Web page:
Saint John has officially broken a 52-year-old snowfall record this winter.

More than 470 centimetres of snow has fallen this winter, surpassing the record of 424 centimetres that was set in 1962-63.

Don Farrell was born in 1948 and remembered the historic winter of 1963. He said everything looked bigger, including the snow banks.

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The John Hooper sculptures at the foot of King Street in Saint John, N.B. are partially covered after a winter of record snowfall for the city. (Matthew Bingley/CBC)

"The thing when you're young, is that you're a lot smaller," he said. "I remember all the winters back then as being much more snow because you're looking at it from a whole other angle."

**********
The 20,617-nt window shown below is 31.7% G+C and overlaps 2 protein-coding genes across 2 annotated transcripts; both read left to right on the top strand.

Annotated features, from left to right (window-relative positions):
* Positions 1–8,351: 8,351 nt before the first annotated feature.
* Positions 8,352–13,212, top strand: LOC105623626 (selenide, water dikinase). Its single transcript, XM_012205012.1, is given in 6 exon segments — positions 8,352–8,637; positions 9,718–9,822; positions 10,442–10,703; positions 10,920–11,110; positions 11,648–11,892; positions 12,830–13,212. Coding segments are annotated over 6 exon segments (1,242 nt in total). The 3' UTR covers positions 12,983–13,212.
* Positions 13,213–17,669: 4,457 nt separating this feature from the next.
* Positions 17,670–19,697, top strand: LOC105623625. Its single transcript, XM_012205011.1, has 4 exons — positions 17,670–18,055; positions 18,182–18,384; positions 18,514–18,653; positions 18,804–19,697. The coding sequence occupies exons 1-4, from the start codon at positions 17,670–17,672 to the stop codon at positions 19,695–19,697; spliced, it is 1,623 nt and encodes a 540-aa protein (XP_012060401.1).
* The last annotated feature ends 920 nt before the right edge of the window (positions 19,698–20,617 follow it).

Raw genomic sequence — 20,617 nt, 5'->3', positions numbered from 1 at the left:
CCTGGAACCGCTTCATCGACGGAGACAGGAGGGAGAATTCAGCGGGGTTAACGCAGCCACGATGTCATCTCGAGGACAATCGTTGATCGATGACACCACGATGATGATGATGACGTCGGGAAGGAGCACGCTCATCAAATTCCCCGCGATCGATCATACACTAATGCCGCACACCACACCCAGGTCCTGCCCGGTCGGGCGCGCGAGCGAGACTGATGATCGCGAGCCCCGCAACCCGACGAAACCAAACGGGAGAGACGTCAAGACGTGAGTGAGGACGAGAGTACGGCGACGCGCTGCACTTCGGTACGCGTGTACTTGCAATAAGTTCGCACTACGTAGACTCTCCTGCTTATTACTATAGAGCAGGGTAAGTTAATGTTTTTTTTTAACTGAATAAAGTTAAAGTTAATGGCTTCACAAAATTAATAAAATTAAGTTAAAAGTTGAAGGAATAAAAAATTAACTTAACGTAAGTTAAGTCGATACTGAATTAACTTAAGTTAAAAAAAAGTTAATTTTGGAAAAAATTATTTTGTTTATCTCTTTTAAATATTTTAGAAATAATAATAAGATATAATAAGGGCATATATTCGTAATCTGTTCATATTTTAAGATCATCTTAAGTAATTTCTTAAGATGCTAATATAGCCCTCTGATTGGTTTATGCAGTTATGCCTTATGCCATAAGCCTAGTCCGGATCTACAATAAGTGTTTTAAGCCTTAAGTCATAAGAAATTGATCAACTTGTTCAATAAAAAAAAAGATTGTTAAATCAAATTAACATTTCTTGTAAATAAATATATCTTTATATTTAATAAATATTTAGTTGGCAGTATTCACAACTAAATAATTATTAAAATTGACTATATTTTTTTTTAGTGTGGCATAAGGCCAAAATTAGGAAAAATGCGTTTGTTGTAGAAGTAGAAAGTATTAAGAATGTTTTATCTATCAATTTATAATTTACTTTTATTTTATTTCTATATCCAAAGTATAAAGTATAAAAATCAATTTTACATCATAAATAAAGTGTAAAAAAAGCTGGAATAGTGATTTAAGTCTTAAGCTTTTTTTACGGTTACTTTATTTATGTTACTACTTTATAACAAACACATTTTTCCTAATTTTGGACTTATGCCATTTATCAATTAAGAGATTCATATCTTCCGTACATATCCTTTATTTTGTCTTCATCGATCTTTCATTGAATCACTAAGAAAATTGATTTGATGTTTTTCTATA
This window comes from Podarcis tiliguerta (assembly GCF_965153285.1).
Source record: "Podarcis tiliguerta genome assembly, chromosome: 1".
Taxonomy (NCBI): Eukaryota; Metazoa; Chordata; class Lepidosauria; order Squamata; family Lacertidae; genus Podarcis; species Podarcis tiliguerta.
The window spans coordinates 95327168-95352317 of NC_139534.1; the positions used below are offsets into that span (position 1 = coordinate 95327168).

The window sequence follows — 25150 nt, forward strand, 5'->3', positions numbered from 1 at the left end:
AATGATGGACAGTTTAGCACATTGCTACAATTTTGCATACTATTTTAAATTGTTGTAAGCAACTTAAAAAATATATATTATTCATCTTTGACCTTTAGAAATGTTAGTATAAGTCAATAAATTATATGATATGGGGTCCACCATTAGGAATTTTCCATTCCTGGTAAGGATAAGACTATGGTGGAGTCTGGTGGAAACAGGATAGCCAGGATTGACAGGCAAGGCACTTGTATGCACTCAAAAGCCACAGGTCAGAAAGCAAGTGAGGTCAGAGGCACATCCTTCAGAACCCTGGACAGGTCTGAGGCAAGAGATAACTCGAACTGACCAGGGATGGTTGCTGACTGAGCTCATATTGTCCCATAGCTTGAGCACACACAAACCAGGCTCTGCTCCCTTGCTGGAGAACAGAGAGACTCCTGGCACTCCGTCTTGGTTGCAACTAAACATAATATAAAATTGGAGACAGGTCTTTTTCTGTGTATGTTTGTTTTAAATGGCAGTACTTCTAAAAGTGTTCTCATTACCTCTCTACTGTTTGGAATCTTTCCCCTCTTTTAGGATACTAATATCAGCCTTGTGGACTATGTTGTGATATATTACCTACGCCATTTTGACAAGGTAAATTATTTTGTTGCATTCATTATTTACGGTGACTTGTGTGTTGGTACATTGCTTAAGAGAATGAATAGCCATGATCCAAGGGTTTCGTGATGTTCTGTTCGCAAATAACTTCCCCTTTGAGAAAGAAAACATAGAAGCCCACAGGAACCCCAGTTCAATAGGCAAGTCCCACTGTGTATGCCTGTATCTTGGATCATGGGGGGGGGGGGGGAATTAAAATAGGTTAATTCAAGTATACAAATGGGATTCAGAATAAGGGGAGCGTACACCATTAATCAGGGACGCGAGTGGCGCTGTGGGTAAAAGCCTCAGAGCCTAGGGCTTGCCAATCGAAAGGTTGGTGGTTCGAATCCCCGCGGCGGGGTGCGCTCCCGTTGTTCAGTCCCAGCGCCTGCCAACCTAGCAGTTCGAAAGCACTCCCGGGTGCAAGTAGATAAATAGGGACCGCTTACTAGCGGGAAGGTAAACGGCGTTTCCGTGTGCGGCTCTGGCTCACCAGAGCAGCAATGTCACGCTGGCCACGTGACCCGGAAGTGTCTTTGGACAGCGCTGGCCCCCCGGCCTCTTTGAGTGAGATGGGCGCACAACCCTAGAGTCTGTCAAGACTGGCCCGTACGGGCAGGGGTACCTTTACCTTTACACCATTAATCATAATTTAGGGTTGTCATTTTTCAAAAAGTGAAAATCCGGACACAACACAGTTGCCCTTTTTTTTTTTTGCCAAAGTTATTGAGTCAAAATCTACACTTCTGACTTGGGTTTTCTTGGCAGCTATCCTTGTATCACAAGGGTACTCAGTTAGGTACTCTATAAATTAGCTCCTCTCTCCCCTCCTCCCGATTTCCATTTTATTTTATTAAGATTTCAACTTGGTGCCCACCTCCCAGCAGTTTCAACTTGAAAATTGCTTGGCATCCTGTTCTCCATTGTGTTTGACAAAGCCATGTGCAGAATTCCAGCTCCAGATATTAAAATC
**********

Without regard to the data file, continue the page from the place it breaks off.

Snow storms were front page news in newspaper articles from the time. Articles mentioned irritations like cars getting stuck.

The winter of 1963 had a late winter blast on March 19. But in a year with so much snow, the archives show only a few stories, unlike now.

 "From things I've seen on the news, radio, online, it seems to me that we seem to talk about weather a lot more," said reference librarian Sarah Gladwell at the Saint John Free Public Library

"Particularly bad weather."

CBC meteorologist Peter Coade said a storm on Saturday could bring another 15-20 centimetres of snow, mixed with rain.